Let me start with “First Wave” feminism
- The first wave feminism movement began in 19th century.
- Before this, women In Europe and North America (although to less extreme of an extent were not allowed to do the following:
- Maintain an independent job.
- Divorce their husbands.
- Charge a…
Elsa is still the antagonist. The word does not = villain. An antagonist is just a character that provides hurdles for the protagonist (Anna) to overcome. Doesn’t mean they can’t have their own issues, but Elsa’s magic is the main conflict in the story, which Anna has to deal with.Conceal, don’t feel. Don’t let them know.
"[With Elsa, it] definitely was intentional to show anxiety and depression." - JENNIFER LEE (x)
THIS IS ONE OF THE REASONS THIS CHARACTER IS SO IMPORTANT. Because little girls are obsessed with her, they’re latching on to her. Little girls love Elsa. And she’s a Disney Princess with major neuroses. (I know this is Anna’s story but Elsa’s more popular.) And it shows a main female character with major anxiety and depression issues, and it shows her as a powerful, strong, loving person around those issues, and it shows her as an incredibly positive character.
A lot of people are saying that the story would’ve been better if Elsa’d been the antagonist, and she was originally intended to be until that changed in development. And you know what, it’s for the best because she’s a protagonist with mental issues. It’s easy and common to give those to a villain. Villains are twisted and they hurt people because they’re not Good People. Disney Princesses might not be perfect but they’re damn close to it and their faults are charming and cute and not crippling. Elsa’s issues and her failure to deal with them are crippling.
So many teens and adults have identified with her issues, and seeing them portrayed in a positive and beloved character is so fucking important, because children see that not just scary weirdos have mental issues. Elsa hurts people because of her issues. She doesn’t mean to but she hurts her parents and sister and kingdom and strangers, emotionally and physically. And she’s a Good Guy. Not only is she a Good Guy, she’s a Disney Princess. They’re not supposed to hurt people — except oh maybe hurt feelings because they were following their dreams or something saccharine like that.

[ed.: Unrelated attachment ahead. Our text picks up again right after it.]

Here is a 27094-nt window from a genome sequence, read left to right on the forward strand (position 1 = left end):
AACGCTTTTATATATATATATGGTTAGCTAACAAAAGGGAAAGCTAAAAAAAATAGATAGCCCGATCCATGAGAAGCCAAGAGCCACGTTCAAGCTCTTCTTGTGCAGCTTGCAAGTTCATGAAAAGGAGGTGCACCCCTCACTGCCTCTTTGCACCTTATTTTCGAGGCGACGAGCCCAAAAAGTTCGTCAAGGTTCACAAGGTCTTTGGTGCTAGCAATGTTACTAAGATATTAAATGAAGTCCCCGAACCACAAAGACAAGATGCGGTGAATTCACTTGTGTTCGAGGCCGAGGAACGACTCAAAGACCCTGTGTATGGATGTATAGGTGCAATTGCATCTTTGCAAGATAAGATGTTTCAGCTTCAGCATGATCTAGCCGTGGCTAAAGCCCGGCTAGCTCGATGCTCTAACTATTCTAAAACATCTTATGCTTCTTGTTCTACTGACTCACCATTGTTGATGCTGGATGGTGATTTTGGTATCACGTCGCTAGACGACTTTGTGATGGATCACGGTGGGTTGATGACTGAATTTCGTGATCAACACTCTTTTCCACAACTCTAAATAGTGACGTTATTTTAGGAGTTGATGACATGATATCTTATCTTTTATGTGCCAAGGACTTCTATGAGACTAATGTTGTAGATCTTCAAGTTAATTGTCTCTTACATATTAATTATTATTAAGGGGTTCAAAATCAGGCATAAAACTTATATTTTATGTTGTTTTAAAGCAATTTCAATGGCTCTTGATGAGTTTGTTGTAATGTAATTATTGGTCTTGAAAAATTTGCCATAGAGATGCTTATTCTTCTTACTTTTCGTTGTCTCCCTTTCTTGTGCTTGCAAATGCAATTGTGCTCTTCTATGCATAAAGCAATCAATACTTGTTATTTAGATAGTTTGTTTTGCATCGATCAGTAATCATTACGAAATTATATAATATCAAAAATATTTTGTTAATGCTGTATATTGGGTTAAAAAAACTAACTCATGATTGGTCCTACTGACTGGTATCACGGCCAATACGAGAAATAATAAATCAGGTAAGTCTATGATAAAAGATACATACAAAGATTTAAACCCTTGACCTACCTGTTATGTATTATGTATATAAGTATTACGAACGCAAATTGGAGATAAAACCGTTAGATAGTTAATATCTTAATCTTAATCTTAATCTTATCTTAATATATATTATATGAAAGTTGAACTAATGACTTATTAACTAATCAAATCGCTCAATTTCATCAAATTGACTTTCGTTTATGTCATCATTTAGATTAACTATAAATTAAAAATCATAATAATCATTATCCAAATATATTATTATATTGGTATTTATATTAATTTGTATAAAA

And she makes a series of bad choices, selfish choices, because she can’t deal with her issues. Just like real people. She’s not a bad person because she makes bad choices stemming from her neuroses. Little kids see someone who’s awesome! with anxiety and depression and they see that she’s more than just her issues, and she’s deserving of love
After making Elsa’s hair guide for one anon, I received another anon asking for more Frozen sisters’ hair guides, so I made them and put them all here. Apparently, they’re useful! What do you know, hahaha.
PS.: You can show and tell me if you use it! :3
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Neightan Rot has a rainbow of colours going on in his hair and on his clothes. Mattel, please make him a gay character.
Draculaura and Rebecca are the two oldest and most traditional ghouls, and they’ve been fused together. It seems like either of them would be a good candidate to harbour some homophobia or prejudice, but together it’s almost certain. Draculaura practically holds the patent on hetero love, I can see why she might feel threatened. And Frankie is the central point of the movie, and also the most open-minded.
This seems like an amazing opportunity to teach some tolerance, and for some characters to learn acceptance and love.
I couldn’t find a tutorial on how to do this, so I figured it out myself and thought I should share my knowledge with cosplayers everywhere.
Alright so Step 1:
Start with a wig on a wig stand and separate the hair where you want to put the weft (I’m using a Jareth Long in apple…